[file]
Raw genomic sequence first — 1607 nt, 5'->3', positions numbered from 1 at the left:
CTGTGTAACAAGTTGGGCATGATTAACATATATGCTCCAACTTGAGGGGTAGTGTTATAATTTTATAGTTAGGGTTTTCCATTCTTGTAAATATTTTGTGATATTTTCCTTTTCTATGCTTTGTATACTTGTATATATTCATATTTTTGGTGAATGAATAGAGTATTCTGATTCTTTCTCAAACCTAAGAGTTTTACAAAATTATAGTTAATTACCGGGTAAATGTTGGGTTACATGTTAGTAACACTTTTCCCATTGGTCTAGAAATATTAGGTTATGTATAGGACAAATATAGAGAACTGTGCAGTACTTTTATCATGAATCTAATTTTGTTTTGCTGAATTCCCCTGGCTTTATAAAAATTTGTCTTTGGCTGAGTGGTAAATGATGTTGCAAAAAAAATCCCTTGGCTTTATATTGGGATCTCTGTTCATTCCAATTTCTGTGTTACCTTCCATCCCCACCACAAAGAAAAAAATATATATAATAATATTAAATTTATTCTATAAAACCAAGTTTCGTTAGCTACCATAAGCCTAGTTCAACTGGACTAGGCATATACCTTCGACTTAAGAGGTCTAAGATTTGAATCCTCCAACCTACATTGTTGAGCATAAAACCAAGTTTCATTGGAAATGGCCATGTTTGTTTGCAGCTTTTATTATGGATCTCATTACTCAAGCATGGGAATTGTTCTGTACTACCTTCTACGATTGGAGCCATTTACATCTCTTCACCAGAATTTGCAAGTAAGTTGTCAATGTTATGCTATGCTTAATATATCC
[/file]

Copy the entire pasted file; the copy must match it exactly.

Raw genomic sequence first — 1607 nt, 5'->3', positions numbered from 1 at the left:
CTGTGTAACAAGTTGGGCATGATTAACATATATGCTCCAACTTGAGGGGTAGTGTTATAATTTTATAGTTAGGGTTTTCCATTCTTGTAAATATTTTGTGATATTTTCCTTTTCTATGCTTTGTATACTTGTATATATTCATATTTTTGGTGAATGAATAGAGTATTCTGATTCTTTCTCAAACCTAAGAGTTTTACAAAATTATAGTTAATTACCGGGTAAATGTTGGGTTACATGTTAGTAACACTTTTCCCATTGGTCTAGAAATATTAGGTTATGTATAGGACAAATATAGAGAACTGTGCAGTACTTTTATCATGAATCTAATTTTGTTTTGCTGAATTCCCCTGGCTTTATAAAAATTTGTCTTTGGCTGAGTGGTAAATGATGTTGCAAAAAAAATCCCTTGGCTTTATATTGGGATCTCTGTTCATTCCAATTTCTGTGTTACCTTCCATCCCCACCACAAAGAAAAAAATATATATAATAATATTAAATTTATTCTATAAAACCAAGTTTCGTTAGCTACCATAAGCCTAGTTCAACTGGACTAGGCATATACCTTCGACTTAAGAGGTCTAAGATTTGAATCCTCCAACCTACATTGTTGAGCATAAAACCAAGTTTCATTGGAAATGGCCATGTTTGTTTGCAGCTTTTATTATGGATCTCATTACTCAAGCATGGGAATTGTTCTGTACTACCTTCTACGATTGGAGCCATTTACATCTCTTCACCAGAATTTGCAAGTAAGTTGTCAATGTTATGCTATGCTTAATATATCC